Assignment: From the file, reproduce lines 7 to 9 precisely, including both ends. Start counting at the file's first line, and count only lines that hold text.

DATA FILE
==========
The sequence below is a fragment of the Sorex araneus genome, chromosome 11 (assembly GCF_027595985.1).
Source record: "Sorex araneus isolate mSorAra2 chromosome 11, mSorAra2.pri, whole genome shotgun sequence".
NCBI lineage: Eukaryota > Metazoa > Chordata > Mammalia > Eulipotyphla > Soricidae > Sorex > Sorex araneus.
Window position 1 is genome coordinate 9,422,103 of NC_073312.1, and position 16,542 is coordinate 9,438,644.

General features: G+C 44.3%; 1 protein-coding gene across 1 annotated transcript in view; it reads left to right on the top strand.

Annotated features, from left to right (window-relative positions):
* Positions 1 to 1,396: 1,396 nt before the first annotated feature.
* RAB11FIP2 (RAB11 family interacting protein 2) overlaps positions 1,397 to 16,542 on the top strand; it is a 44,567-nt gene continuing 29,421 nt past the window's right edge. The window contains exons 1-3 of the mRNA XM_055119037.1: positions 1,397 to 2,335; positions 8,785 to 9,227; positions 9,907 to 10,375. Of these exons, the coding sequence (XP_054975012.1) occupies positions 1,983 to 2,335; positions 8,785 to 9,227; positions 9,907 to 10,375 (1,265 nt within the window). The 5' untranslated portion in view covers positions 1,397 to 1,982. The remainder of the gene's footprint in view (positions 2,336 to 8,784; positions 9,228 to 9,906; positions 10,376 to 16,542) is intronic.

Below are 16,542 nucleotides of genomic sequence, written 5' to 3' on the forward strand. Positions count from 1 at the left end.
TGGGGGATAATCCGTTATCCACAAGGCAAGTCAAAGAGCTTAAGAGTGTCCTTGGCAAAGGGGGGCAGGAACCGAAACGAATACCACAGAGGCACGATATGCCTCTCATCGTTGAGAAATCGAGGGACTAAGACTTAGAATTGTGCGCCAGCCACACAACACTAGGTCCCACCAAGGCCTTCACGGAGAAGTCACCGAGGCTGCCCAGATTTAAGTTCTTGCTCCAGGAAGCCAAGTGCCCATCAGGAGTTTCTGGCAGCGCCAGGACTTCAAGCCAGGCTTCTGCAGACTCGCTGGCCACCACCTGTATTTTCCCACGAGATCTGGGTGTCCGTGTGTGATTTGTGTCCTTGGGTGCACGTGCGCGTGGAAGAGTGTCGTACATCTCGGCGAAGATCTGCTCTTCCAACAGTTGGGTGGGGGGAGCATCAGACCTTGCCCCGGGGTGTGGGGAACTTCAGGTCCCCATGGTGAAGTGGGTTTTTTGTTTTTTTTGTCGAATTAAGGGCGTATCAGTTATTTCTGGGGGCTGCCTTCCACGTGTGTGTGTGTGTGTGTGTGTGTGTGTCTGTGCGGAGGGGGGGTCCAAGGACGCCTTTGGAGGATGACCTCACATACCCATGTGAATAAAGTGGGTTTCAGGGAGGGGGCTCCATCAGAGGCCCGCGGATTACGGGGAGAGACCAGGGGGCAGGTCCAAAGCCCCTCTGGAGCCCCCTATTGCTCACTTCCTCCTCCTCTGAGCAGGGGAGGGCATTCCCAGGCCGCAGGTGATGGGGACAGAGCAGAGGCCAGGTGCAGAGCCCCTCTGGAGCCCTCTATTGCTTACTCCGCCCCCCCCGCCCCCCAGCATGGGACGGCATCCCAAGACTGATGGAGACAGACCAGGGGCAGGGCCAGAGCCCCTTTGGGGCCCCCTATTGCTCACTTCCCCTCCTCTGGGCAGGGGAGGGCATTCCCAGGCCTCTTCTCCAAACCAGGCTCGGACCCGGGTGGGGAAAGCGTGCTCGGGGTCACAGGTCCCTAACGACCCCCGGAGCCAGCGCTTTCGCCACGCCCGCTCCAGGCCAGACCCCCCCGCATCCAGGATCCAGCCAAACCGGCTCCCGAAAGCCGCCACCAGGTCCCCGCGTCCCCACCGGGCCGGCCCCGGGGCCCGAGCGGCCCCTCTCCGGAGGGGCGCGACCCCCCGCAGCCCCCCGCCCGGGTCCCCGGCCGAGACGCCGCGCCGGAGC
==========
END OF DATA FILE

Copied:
* Positions 1 to 1,396: 1,396 nt before the first annotated feature.
* RAB11FIP2 (RAB11 family interacting protein 2) overlaps positions 1,397 to 16,542 on the top strand; it is a 44,567-nt gene continuing 29,421 nt past the window's right edge. The window contains exons 1-3 of the mRNA XM_055119037.1: positions 1,397 to 2,335; positions 8,785 to 9,227; positions 9,907 to 10,375. Of these exons, the coding sequence (XP_054975012.1) occupies positions 1,983 to 2,335; positions 8,785 to 9,227; positions 9,907 to 10,375 (1,265 nt within the window). The 5' untranslated portion in view covers positions 1,397 to 1,982. The remainder of the gene's footprint in view (positions 2,336 to 8,784; positions 9,228 to 9,906; positions 10,376 to 16,542) is intronic.

Below are 16,542 nucleotides of genomic sequence, written 5' to 3' on the forward strand. Positions count from 1 at the left end.